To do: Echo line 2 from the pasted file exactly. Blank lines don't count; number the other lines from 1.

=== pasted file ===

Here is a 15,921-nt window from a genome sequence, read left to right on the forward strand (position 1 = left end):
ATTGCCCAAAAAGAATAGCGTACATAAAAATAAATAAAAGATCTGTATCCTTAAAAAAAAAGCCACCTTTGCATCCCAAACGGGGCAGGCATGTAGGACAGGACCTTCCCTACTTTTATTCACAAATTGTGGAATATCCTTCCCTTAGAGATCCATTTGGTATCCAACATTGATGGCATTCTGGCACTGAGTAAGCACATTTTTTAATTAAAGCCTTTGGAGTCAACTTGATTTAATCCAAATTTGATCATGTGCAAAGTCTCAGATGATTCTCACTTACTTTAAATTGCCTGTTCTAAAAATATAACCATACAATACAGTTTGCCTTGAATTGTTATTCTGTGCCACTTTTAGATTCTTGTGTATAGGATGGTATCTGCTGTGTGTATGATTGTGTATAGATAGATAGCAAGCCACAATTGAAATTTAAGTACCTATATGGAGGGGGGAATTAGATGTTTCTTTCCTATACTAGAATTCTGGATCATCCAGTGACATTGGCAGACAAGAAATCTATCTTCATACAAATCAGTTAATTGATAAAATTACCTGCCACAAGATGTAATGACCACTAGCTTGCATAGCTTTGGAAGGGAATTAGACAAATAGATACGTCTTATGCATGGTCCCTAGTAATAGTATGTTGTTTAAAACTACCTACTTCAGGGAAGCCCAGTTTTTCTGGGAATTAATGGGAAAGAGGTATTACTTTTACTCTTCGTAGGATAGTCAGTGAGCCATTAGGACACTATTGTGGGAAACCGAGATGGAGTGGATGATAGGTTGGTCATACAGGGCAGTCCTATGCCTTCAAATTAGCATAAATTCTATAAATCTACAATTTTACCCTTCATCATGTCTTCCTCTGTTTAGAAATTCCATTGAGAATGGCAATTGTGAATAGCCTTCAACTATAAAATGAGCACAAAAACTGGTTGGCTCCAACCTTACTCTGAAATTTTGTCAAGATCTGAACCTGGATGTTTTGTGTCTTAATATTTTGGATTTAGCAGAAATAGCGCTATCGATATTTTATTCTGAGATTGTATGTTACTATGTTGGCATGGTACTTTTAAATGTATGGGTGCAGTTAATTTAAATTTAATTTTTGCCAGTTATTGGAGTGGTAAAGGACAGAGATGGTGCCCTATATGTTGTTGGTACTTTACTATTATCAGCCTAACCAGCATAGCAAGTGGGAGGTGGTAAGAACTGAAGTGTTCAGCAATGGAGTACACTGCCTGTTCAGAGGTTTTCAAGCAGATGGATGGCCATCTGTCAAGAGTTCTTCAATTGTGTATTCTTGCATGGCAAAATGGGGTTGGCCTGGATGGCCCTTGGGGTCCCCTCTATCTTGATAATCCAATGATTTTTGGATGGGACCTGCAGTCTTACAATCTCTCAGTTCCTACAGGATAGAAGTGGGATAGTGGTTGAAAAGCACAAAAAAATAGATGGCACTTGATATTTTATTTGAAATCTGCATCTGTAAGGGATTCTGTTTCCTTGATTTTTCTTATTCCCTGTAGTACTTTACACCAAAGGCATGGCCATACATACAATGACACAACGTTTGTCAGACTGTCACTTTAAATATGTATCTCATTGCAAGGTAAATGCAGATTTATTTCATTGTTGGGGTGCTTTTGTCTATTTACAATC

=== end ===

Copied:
ATTGCCCAAAAAGAATAGCGTACATAAAAATAAATAAAAGATCTGTATCCTTAAAAAAAAAGCCACCTTTGCATCCCAAACGGGGCAGGCATGTAGGACAGGACCTTCCCTACTTTTATTCACAAATTGTGGAATATCCTTCCCTTAGAGATCCATTTGGTATCCAACATTGATGGCATTCTGGCACTGAGTAAGCACATTTTTTAATTAAAGCCTTTGGAGTCAACTTGATTTAATCCAAATTTGATCATGTGCAAAGTCTCAGATGATTCTCACTTACTTTAAATTGCCTGTTCTAAAAATATAACCATACAATACAGTTTGCCTTGAATTGTTATTCTGTGCCACTTTTAGATTCTTGTGTATAGGATGGTATCTGCTGTGTGTATGATTGTGTATAGATAGATAGCAAGCCACAATTGAAATTTAAGTACCTATATGGAGGGGGGAATTAGATGTTTCTTTCCTATACTAGAATTCTGGATCATCCAGTGACATTGGCAGACAAGAAATCTATCTTCATACAAATCAGTTAATTGATAAAATTACCTGCCACAAGATGTAATGACCACTAGCTTGCATAGCTTTGGAAGGGAATTAGACAAATAGATACGTCTTATGCATGGTCCCTAGTAATAGTATGTTGTTTAAAACTACCTACTTCAGGGAAGCCCAGTTTTTCTGGGAATTAATGGGAAAGAGGTATTACTTTTACTCTTCGTAGGATAGTCAGTGAGCCATTAGGACACTATTGTGGGAAACCGAGATGGAGTGGATGATAGGTTGGTCATACAGGGCAGTCCTATGCCTTCAAATTAGCATAAATTCTATAAATCTACAATTTTACCCTTCATCATGTCTTCCTCTGTTTAGAAATTCCATTGAGAATGGCAATTGTGAATAGCCTTCAACTATAAAATGAGCACAAAAACTGGTTGGCTCCAACCTTACTCTGAAATTTTGTCAAGATCTGAACCTGGATGTTTTGTGTCTTAATATTTTGGATTTAGCAGAAATAGCGCTATCGATATTTTATTCTGAGATTGTATGTTACTATGTTGGCATGGTACTTTTAAATGTATGGGTGCAGTTAATTTAAATTTAATTTTTGCCAGTTATTGGAGTGGTAAAGGACAGAGATGGTGCCCTATATGTTGTTGGTACTTTACTATTATCAGCCTAACCAGCATAGCAAGTGGGAGGTGGTAAGAACTGAAGTGTTCAGCAATGGAGTACACTGCCTGTTCAGAGGTTTTCAAGCAGATGGATGGCCATCTGTCAAGAGTTCTTCAATTGTGTATTCTTGCATGGCAAAATGGGGTTGGCCTGGATGGCCCTTGGGGTCCCCTCTATCTTGATAATCCAATGATTTTTGGATGGGACCTGCAGTCTTACAATCTCTCAGTTCCTACAGGATAGAAGTGGGATAGTGGTTGAAAAGCACAAAAAAATAGATGGCACTTGATATTTTATTTGAAATCTGCATCTGTAAGGGATTCTGTTTCCTTGATTTTTCTTATTCCCTGTAGTACTTTACACCAAAGGCATGGCCATACATACAATGACACAACGTTTGTCAGACTGTCACTTTAAATATGTATCTCATTGCAAGGTAAATGCAGATTTATTTCATTGTTGGGGTGCTTTTGTCTATTTACAATC